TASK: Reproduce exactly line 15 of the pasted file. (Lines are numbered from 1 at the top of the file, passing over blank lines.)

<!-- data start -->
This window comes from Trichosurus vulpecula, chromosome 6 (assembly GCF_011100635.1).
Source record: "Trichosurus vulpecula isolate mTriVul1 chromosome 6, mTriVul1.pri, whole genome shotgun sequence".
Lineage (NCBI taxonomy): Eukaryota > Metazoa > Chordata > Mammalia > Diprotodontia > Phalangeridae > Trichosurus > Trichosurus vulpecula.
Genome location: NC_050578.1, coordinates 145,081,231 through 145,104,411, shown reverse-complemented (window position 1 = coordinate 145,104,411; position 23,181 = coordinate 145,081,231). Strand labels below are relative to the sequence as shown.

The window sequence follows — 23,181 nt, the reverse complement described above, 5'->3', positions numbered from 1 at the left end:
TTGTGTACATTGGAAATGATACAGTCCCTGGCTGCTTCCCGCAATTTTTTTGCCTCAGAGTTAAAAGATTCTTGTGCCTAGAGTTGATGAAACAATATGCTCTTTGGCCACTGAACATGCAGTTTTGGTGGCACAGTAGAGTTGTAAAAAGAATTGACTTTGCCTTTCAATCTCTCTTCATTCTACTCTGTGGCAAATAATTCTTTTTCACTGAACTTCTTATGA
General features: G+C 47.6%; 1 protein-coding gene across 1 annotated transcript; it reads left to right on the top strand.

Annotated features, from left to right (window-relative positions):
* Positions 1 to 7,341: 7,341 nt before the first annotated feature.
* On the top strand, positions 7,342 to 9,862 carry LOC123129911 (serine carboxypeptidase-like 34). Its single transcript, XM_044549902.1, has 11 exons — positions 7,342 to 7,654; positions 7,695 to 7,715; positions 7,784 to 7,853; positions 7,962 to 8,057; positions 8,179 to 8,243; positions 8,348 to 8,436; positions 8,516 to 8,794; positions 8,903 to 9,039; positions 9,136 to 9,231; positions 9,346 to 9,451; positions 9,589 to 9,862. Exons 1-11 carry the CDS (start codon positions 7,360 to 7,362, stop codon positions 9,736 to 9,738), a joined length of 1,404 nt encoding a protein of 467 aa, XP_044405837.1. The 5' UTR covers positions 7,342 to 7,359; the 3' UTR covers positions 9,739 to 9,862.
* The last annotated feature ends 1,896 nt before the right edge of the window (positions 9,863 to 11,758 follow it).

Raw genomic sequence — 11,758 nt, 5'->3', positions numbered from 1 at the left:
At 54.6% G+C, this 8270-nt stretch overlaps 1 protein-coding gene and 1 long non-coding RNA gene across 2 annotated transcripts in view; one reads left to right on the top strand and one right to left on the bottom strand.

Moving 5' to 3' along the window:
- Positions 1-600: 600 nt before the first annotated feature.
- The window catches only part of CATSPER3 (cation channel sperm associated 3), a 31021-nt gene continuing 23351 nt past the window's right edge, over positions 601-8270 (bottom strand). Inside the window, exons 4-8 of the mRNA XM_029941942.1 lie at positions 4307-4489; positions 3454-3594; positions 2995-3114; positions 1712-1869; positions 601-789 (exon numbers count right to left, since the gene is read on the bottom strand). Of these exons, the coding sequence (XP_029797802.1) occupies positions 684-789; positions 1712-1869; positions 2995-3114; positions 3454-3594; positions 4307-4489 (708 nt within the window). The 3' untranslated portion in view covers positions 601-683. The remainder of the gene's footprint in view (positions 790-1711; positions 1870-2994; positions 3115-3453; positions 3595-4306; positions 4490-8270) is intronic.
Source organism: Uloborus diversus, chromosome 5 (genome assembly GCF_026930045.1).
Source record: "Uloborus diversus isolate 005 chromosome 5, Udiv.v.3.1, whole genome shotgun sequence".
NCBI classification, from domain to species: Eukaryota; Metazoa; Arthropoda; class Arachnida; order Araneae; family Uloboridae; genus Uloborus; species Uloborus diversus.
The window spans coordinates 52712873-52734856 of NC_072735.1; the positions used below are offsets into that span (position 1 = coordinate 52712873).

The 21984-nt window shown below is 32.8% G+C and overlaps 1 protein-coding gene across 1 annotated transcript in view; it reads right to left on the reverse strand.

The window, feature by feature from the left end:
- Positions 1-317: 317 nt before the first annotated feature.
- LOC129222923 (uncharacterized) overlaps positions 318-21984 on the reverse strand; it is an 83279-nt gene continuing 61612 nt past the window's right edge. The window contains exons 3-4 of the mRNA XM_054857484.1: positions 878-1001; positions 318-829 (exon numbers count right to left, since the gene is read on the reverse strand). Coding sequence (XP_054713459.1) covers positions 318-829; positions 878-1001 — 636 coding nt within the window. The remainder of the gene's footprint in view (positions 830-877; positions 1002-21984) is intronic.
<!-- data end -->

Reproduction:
- Positions 1-600: 600 nt before the first annotated feature.